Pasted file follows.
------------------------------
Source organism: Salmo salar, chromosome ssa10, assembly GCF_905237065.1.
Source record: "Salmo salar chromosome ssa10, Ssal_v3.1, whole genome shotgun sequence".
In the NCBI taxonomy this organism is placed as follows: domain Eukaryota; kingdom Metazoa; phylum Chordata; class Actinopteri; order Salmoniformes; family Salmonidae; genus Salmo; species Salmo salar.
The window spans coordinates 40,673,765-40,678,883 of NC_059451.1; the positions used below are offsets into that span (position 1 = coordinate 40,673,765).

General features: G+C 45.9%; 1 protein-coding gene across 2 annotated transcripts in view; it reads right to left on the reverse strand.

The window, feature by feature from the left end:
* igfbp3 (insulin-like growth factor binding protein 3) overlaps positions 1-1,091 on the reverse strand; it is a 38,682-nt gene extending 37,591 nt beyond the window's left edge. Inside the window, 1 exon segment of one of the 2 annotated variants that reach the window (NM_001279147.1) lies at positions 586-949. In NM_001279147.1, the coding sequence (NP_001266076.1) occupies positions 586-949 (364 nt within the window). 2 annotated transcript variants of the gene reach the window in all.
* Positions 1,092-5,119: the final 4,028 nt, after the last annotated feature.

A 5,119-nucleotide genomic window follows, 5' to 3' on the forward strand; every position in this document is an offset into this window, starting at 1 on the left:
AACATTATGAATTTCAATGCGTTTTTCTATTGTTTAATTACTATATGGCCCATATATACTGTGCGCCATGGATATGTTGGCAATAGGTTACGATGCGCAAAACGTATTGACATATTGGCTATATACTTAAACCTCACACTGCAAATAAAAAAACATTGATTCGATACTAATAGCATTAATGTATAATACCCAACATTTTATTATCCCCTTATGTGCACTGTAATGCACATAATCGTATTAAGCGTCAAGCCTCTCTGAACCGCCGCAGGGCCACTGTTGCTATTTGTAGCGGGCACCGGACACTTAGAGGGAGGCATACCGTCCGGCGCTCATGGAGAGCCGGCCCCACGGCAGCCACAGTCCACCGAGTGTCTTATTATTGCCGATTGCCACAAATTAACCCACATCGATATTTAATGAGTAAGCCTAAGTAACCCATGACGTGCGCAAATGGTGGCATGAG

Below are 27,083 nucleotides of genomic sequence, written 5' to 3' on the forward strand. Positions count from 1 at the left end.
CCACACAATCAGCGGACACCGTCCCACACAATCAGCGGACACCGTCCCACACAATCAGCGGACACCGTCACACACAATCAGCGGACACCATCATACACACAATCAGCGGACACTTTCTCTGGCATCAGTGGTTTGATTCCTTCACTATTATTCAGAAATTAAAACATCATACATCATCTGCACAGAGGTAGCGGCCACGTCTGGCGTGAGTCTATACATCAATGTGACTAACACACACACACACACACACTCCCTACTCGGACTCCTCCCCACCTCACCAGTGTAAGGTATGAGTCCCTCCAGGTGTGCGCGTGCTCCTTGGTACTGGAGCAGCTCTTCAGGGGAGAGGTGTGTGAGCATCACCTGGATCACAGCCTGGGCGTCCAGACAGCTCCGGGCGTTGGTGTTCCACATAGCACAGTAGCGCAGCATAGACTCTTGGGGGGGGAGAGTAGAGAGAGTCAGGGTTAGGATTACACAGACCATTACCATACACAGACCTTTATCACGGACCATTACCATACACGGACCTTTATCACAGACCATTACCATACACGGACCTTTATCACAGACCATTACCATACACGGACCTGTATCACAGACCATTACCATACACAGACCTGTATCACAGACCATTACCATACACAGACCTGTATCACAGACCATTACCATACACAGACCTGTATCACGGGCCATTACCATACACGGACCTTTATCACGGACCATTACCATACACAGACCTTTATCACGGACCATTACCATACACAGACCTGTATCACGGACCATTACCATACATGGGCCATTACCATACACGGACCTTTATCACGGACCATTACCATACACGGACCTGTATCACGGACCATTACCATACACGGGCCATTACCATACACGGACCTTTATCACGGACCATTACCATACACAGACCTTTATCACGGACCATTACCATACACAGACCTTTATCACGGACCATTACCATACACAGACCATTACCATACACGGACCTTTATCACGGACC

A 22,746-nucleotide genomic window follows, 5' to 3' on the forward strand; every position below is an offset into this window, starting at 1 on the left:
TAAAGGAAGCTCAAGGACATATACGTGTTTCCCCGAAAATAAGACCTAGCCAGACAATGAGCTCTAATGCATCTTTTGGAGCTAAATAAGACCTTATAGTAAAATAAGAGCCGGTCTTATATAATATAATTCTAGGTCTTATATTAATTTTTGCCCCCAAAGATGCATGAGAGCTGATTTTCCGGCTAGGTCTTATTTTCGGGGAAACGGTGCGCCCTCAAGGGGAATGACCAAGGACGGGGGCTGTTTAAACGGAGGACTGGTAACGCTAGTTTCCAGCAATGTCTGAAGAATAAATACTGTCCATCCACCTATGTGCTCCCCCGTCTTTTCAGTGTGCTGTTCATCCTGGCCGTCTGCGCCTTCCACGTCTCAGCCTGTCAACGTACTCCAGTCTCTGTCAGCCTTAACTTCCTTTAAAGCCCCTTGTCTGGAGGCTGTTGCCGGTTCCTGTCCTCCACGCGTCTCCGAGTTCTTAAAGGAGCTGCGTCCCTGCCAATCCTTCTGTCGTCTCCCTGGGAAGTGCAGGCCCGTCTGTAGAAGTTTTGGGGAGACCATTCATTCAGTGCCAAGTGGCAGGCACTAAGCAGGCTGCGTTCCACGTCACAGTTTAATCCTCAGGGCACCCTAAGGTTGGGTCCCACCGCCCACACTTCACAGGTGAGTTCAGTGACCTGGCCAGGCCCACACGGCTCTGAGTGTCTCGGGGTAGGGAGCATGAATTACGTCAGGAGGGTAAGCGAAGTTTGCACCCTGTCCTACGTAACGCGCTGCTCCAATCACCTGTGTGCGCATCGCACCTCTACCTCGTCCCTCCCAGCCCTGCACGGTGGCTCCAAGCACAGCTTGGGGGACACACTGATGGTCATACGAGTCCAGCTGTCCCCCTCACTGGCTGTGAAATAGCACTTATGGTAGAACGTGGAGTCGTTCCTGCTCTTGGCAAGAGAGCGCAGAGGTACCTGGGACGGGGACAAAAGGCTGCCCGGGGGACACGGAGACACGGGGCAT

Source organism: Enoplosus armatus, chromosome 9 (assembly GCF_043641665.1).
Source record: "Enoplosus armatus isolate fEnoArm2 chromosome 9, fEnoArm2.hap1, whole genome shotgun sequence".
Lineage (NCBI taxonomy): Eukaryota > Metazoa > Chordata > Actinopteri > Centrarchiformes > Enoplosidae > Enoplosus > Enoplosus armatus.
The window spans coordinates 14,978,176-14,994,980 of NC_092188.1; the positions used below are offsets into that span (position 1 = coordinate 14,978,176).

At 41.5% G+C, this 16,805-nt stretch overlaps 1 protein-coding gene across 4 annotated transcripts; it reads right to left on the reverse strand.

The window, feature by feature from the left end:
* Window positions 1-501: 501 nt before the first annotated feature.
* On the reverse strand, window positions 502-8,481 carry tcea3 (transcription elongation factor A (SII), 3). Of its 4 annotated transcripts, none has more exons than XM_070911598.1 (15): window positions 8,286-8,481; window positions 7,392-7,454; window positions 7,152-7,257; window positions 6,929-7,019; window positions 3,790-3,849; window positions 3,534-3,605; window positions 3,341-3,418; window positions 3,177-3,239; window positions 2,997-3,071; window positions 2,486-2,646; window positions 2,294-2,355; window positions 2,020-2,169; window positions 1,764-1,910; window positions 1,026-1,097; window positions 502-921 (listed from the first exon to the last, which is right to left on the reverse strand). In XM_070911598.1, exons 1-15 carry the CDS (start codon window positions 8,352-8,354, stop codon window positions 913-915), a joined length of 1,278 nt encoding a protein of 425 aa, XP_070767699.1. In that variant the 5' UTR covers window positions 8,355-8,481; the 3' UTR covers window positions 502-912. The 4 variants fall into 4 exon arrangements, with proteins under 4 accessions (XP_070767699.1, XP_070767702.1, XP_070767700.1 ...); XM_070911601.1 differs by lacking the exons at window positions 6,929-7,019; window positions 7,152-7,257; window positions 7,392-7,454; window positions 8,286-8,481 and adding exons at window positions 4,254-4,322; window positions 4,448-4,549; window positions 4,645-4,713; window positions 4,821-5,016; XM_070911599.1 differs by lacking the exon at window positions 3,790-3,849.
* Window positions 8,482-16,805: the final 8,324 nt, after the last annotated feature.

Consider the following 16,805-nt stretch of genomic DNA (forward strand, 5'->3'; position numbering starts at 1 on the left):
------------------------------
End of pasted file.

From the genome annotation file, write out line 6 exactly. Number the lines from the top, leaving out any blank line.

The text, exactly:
The window, feature by feature from the left end: